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The exhibition Evolution: Five Decades of Printmaking by David C. Driskell is making its last stop at the Portland Museum of Art after a two year national tour. The exhibit was organized by the David C. Driskell Center for the Study of the Visual Arts and Culture of African Americans, which is part of the University of Maryland, College Park where Driskell is Professor Emeritus. The exhibition follows the life of Driskell and his career as an artist, art historian, professor, collector, and curator. It features eighty prints and works on paper by Driskell that range from 1952-2007.

Driskell pulls his own prints and rarely prints numbered editions --- making his approach more like a painter than a typical printmaker -- pulling single prints, or monotypes. Driskell implements various techniques, including: lithography, etching, collagraphy, woodcutting, and linocutting, always saving each block he makes and often returning to it time and time again, altering the compositions and making it difficult to create a linear timeline of his work.

Driskell's ties to Maine go as far back as 1953 when he spent a summer at the Skowhegan School of Painting and Sculpture while still an undergraduate student at Howard University. He and his wife later bought a home in Falmouth, Maine and Driskell has continued his relationship with the Skowhegan School, as well as fostered connections with Maine's prestigious, private colleges.

PMA debuted the technology of a cell phone tour for this exhibition, which features Driskell's rich voice discussing ten pieces of work. Unfortunately, the tiny cell phone symbols are impossible to see against the large expanse of walls, and the maps are small, as well, causing visitors to run around the gallery, frantically trying to locate the selected works among the large gallery. Visitors are better off viewing the exhibit on their own and then listening to Driskell's explanations afterwards.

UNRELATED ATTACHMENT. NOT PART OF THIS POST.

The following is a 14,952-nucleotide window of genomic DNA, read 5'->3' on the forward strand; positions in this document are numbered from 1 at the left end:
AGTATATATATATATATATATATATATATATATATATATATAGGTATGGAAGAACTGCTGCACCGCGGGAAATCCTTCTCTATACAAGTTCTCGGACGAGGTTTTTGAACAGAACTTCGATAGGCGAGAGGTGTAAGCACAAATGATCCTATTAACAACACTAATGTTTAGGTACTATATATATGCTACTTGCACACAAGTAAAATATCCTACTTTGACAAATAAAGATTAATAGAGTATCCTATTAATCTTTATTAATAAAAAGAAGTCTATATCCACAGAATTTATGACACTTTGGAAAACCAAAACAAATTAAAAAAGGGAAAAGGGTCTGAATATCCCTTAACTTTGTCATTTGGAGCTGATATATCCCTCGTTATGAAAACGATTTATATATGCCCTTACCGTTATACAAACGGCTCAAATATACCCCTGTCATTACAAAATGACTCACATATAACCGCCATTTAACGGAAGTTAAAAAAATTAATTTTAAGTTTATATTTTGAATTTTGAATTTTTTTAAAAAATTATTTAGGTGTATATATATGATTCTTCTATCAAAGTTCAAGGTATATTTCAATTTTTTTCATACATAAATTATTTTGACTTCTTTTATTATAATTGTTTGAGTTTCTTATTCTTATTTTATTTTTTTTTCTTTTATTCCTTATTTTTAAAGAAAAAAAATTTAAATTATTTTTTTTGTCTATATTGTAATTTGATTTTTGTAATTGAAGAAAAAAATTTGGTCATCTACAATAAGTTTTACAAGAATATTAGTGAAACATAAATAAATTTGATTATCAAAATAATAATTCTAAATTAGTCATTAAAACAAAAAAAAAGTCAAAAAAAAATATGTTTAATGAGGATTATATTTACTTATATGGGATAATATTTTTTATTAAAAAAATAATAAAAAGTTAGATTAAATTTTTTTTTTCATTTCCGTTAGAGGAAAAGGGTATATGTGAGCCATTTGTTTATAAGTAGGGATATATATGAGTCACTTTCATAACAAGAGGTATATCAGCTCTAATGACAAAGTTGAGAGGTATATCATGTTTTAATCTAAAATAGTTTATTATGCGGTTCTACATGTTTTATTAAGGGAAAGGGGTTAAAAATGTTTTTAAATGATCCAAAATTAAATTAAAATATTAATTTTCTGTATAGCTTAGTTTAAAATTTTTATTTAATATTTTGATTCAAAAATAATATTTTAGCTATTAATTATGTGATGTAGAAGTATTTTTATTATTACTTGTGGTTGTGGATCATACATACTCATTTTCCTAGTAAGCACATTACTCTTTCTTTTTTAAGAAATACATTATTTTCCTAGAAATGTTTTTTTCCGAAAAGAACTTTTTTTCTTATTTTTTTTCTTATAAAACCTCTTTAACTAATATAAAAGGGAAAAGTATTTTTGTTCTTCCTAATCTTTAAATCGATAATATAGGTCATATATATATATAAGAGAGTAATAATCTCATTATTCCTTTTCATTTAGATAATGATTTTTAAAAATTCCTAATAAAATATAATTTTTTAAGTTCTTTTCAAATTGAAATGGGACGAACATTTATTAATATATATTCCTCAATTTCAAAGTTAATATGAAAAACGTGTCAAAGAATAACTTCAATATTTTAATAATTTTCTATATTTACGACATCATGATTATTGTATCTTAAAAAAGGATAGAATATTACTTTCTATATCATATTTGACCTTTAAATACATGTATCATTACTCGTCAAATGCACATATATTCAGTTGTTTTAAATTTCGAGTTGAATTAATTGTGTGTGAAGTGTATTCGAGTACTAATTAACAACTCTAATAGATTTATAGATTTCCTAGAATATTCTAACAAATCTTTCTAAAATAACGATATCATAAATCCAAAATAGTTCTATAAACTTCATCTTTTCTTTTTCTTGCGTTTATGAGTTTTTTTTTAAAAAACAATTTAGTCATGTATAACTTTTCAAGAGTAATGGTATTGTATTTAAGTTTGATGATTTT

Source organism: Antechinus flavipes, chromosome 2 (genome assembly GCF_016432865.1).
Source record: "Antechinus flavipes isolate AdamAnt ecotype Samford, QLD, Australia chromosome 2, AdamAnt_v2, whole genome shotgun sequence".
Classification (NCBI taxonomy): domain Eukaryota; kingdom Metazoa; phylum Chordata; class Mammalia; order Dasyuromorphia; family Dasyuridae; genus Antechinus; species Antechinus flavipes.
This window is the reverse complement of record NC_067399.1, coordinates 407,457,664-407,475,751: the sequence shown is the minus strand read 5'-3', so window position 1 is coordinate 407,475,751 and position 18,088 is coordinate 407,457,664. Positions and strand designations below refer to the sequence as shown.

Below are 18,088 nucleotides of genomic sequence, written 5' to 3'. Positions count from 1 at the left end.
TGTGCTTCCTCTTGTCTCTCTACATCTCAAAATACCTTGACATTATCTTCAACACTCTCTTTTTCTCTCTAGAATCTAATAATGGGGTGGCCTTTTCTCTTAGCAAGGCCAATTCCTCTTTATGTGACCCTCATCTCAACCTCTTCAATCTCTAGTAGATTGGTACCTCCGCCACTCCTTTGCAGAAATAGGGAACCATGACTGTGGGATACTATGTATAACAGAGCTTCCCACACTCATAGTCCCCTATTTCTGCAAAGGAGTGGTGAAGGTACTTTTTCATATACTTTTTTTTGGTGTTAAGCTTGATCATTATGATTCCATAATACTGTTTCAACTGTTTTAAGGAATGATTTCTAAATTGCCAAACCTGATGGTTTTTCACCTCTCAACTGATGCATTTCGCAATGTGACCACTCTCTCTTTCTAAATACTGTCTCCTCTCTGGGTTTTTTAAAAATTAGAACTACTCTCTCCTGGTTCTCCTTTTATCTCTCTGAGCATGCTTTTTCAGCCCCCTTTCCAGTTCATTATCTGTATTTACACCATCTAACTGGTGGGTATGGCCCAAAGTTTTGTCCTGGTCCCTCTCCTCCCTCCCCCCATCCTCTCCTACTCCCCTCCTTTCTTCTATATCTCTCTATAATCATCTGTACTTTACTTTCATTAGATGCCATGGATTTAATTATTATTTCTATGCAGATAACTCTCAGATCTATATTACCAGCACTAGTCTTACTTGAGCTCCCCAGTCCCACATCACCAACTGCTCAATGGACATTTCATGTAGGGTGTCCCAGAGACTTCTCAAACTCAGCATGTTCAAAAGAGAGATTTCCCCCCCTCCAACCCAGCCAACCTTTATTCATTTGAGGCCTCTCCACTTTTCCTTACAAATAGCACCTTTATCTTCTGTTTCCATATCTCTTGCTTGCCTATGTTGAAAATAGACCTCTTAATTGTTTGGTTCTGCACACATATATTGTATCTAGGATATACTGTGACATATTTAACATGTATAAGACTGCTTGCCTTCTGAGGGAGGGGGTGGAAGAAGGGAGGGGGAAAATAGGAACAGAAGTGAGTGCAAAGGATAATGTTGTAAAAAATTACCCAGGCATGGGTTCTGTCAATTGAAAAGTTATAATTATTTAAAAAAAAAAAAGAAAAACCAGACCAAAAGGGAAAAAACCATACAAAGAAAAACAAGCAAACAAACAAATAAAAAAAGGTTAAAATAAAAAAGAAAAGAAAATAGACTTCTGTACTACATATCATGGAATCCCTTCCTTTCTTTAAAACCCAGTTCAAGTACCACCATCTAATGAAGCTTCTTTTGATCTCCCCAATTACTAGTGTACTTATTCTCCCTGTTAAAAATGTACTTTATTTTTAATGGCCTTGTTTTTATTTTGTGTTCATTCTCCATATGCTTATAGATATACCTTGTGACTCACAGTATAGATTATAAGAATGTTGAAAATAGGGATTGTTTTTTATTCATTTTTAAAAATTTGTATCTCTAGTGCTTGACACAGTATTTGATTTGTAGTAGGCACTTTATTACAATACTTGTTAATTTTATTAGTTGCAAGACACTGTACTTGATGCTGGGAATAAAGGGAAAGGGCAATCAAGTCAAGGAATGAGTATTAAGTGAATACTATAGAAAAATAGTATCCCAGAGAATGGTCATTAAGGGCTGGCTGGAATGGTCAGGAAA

On the cell phone tour Driskell mentions that almost every exhibition venue on the tour used Spirits Watching, as their signature piece, including PMA. The exhibition catalogue also features it on its cover. This piece and other Brandywine generated pieces are very busy and represent an experimental period in Driskell's artistic career. In contrast the more traditional, classic, black and white woodcuts, or linocuts, such as Eve and the Apple II, from 1968, and the Matisse inspired Reclining Nude from 2000 stand out with their simple, classic lines. Driskell's tendency to use color so prevalently is another feature that makes him stand out as a printmaker, having gone back and colored existing work quite often in recent years. Although Driskell was using color as early as his Cubist linocut Red Table, in 1956, and the linocut and collagraph Jonah in the Whale in 1967.

The exhibit is a comprehensive representation of Driskell's body of work. The gallery space itself is large, and the artwork plentiful and almost overwhelming in its scope and breadth. But, somehow the exhibition also manages to imbue a sense of intimacy in the sense that Driskell's work is very personal. Driskell has kept visual diaries since his childhood, drawing upon these text and image-laden diaries to create his work. Not only is he inspired by his African heritage, but his childhood in the south as a son of a minister, as seen in Echoes, from 1996 that features his father's church.

The exhibit definitively showcases Driskell's versatility as a printmaker, as well as provides viewers with a history of the art of printmaking in general, as well as African culture and traditions. The exhibit includes many African sculptures and masks --- pieces from Driskell's private collection of African Art that he has acquired during his travels, and which have continued to inspire his many African heritage based pieces. The show even includes some of Driskell's blocks, which by themselves are just as beautiful as the prints. The pieces from Driskell's private art collection, and the woodblocks, as well as photos of Driskell at work in his studio add to the intimacy of the exhibition, making one feel like they personally visited Driskell's home and studio.

Portland Museum of Art.

"Evolution: Five Decades of Printmaking by David C. Driskell" is on view October 29, 2009 - January 17, 2010 at the Portland Museum of Art.

All images are courtesy of the artist and Portland Museum of Art.

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